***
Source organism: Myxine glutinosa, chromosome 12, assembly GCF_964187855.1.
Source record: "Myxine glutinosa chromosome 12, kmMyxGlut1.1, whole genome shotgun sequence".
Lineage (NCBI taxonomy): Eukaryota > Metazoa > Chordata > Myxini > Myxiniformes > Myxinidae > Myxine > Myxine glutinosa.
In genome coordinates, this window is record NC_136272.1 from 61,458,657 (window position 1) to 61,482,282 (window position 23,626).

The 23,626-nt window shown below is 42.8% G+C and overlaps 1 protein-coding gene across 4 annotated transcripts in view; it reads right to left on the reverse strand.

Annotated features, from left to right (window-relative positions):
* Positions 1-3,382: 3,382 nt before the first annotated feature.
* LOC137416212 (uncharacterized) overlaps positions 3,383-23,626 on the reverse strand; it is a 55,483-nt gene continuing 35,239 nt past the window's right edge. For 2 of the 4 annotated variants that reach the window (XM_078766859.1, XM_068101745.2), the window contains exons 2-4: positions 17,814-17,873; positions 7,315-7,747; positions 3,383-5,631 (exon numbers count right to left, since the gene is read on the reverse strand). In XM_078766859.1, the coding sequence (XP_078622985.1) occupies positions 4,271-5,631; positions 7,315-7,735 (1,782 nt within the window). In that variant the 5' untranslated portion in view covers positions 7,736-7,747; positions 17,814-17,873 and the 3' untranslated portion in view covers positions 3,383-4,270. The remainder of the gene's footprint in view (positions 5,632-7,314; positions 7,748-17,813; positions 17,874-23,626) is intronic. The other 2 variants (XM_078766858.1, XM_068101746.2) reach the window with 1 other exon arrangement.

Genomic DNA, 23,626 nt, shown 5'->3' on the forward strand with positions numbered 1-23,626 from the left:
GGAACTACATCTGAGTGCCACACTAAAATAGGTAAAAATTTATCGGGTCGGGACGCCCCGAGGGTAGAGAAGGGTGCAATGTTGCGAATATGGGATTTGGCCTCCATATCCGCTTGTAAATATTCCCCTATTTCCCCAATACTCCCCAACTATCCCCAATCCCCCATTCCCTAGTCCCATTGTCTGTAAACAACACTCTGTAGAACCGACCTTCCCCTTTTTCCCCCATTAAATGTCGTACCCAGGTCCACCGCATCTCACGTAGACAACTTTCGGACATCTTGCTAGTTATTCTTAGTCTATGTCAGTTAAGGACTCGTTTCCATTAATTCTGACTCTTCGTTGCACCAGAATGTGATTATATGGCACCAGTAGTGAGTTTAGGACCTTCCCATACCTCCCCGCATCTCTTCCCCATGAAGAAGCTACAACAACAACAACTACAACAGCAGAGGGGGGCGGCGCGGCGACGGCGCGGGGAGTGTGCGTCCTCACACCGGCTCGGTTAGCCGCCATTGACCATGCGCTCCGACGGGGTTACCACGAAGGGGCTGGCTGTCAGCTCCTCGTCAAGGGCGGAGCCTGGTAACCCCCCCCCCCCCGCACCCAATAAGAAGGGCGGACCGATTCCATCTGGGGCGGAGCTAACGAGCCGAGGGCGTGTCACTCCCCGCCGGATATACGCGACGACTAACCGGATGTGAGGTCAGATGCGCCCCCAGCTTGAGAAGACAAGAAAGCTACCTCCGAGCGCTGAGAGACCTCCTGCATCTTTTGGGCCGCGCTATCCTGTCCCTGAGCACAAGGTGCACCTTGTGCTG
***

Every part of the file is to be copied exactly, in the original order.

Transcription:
Source organism: Myxine glutinosa, chromosome 12, assembly GCF_964187855.1.
Source record: "Myxine glutinosa chromosome 12, kmMyxGlut1.1, whole genome shotgun sequence".
Lineage (NCBI taxonomy): Eukaryota > Metazoa > Chordata > Myxini > Myxiniformes > Myxinidae > Myxine > Myxine glutinosa.
In genome coordinates, this window is record NC_136272.1 from 61,458,657 (window position 1) to 61,482,282 (window position 23,626).

The 23,626-nt window shown below is 42.8% G+C and overlaps 1 protein-coding gene across 4 annotated transcripts in view; it reads right to left on the reverse strand.

Annotated features, from left to right (window-relative positions):
* Positions 1-3,382: 3,382 nt before the first annotated feature.
* LOC137416212 (uncharacterized) overlaps positions 3,383-23,626 on the reverse strand; it is a 55,483-nt gene continuing 35,239 nt past the window's right edge. For 2 of the 4 annotated variants that reach the window (XM_078766859.1, XM_068101745.2), the window contains exons 2-4: positions 17,814-17,873; positions 7,315-7,747; positions 3,383-5,631 (exon numbers count right to left, since the gene is read on the reverse strand). In XM_078766859.1, the coding sequence (XP_078622985.1) occupies positions 4,271-5,631; positions 7,315-7,735 (1,782 nt within the window). In that variant the 5' untranslated portion in view covers positions 7,736-7,747; positions 17,814-17,873 and the 3' untranslated portion in view covers positions 3,383-4,270. The remainder of the gene's footprint in view (positions 5,632-7,314; positions 7,748-17,813; positions 17,874-23,626) is intronic. The other 2 variants (XM_078766858.1, XM_068101746.2) reach the window with 1 other exon arrangement.

Genomic DNA, 23,626 nt, shown 5'->3' on the forward strand with positions numbered 1-23,626 from the left:
GGAACTACATCTGAGTGCCACACTAAAATAGGTAAAAATTTATCGGGTCGGGACGCCCCGAGGGTAGAGAAGGGTGCAATGTTGCGAATATGGGATTTGGCCTCCATATCCGCTTGTAAATATTCCCCTATTTCCCCAATACTCCCCAACTATCCCCAATCCCCCATTCCCTAGTCCCATTGTCTGTAAACAACACTCTGTAGAACCGACCTTCCCCTTTTTCCCCCATTAAATGTCGTACCCAGGTCCACCGCATCTCACGTAGACAACTTTCGGACATCTTGCTAGTTATTCTTAGTCTATGTCAGTTAAGGACTCGTTTCCATTAATTCTGACTCTTCGTTGCACCAGAATGTGATTATATGGCACCAGTAGTGAGTTTAGGACCTTCCCATACCTCCCCGCATCTCTTCCCCATGAAGAAGCTACAACAACAACAACTACAACAGCAGAGGGGGGCGGCGCGGCGACGGCGCGGGGAGTGTGCGTCCTCACACCGGCTCGGTTAGCCGCCATTGACCATGCGCTCCGACGGGGTTACCACGAAGGGGCTGGCTGTCAGCTCCTCGTCAAGGGCGGAGCCTGGTAACCCCCCCCCCCCCGCACCCAATAAGAAGGGCGGACCGATTCCATCTGGGGCGGAGCTAACGAGCCGAGGGCGTGTCACTCCCCGCCGGATATACGCGACGACTAACCGGATGTGAGGTCAGATGCGCCCCCAGCTTGAGAAGACAAGAAAGCTACCTCCGAGCGCTGAGAGACCTCCTGCATCTTTTGGGCCGCGCTATCCTGTCCCTGAGCACAAGGTGCACCTTGTGCTG